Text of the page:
Rental rates across the combined capital cities fell by -0.4% in August 2015 while the annual rate of change has continued to slow reaching a new historic low of 0.7% over the month.
Dwelling rental rates across the combined capital cities are recorded at $484 per week and they have increased by by just 0.4% over the first eight months of the year while they have risen by 0.7% over the past 12 months.
The year-to-date data indicates rental growth conditions have softened during 2015.
The 0.7% rise in rental rates over the past year is the slowest rate of rental growth on record based on data which goes back as far as December 1995.
The construction boom across the capital cities coupled with slowing population growth are the major contributing factors to the slowing rental growth.
Furthermore, investor participation in the housing market is contributing to weaker rental growth by adding to the rental stock.
Three of the cities which have seen the largest ramp up in new housing supply and investor activity over recent years; Sydney, Melbourne and Brisbane, are three of only four cities which continue to record annual rental growth however, the rate of rental growth in each of these cities is trending lower.
Looking across the individual capital cities, over the past year, Sydney and Melbourne have recorded the greatest increases in weekly rents.
Over the past month, weekly rents have moved lower across every capital city except Sydney and over the past three months rents are lower in all cities except for Melbourne where they are unchanged.
Combined capital city house rents were recorded at $487 per week in August 2015 and unit rents were $462 per week.
The gap in the rental cost remains significantly lower than the actual purchase cost of a house relative to a unit.
Over the past month, house rents have fallen by – 0.5% while unit rental rates were unchanged.
Over the three months to August 2015, rental rates for houses are down -1.0% whilst for units they have increased by 0.2%.
The data points to the fact that more recently the rate of rental growth has started to slow even further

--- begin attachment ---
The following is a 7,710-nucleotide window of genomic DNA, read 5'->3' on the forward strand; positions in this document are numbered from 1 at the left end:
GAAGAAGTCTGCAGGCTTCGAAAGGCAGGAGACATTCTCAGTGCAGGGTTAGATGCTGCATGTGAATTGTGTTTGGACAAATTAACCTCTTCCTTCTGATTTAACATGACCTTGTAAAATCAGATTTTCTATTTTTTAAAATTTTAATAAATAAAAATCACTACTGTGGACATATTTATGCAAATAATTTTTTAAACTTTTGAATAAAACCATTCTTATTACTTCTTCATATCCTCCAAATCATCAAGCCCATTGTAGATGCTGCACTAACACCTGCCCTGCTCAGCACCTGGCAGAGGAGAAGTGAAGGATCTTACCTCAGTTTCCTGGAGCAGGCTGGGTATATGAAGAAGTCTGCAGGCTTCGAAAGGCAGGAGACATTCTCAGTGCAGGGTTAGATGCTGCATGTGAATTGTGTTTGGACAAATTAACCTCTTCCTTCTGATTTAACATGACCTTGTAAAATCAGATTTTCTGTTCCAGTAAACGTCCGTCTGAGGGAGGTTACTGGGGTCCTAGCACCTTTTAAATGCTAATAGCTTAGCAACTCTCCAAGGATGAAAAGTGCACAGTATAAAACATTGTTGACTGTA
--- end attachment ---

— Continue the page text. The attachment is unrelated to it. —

Over the past year, house rents have increased by 0.5% while units have recorded a greater 1.6% annual rise.
Annual rental growth is currently at its slowest pace on record and is also well below its 10 year average levels.
The 10 year annual rate of rental growth is currently higher than growth over the past year across each capital city.
The additional accommodation being provided by the current building boom along with record high levels of investment purchasing is adding substantial new dwelling supply to the market at a time where the rate of population growth is slowing.
Furthermore, the slowing rate of population growth is easing rental market pressures and contributing to the slow rate of rental growth.
With rental rates already increasing at their slowest annual rate on record, we envisage that growth in rental rates could slow even further over the coming months.
In fact there is the possibility that rental rates will start to fall on an annual basis over the coming months if the downwards trend persists.
The large pipeline of residential construction activity as well as high levels of investment demand means people choosing to rent will continue to have more accommodation choices and landlords will have less scope to increase rents.
With capital city rents increasing at their slowest pace on record and home values continuing to rise, gross rental yields are trending lower.
At a combined capital city level, gross rental yields were recorded at 3.4% for houses in August 2015 and at 4.3% for units.
Combined capital city house and unit rental yields are currently at a record low
A year ago, gross rental yields were recorded at 3.7% for houses and 4.5% for units across the combined capitals.
With capital growth anticipated to continue to outpace rental growth we expect that rental returns are likely to push even lower over the coming months.
From an investment perspective it means that capital growth is going to be much more important for a return from an investment property.
Rental yields are lowest for houses in Melbourne (3.0%) and highest in Darwin (5.5%).
In fact, Melbourne and Sydney (3.1%) house yields are now at a record low.
Unit yields are lowest in Sydney and Melbourne at 4.1% and highest in Hobart and Darwin, both at 5.5%. Sydney unit yields are currently at a record low.
Across most cities house rental yields are lower now than they were at the same time last year, with Canberra the only exception with gross yields steady over the year.
The unit market shows similar trends to the detached housing market
Yields are higher than a year ago in Hobart, while gross yields in Brisbane are unchanged and elsewhere yields have softened over the past year.
The cheaper up front cost of units and their relatively weaker capital growth performance is resulting in a lower decline in yields.
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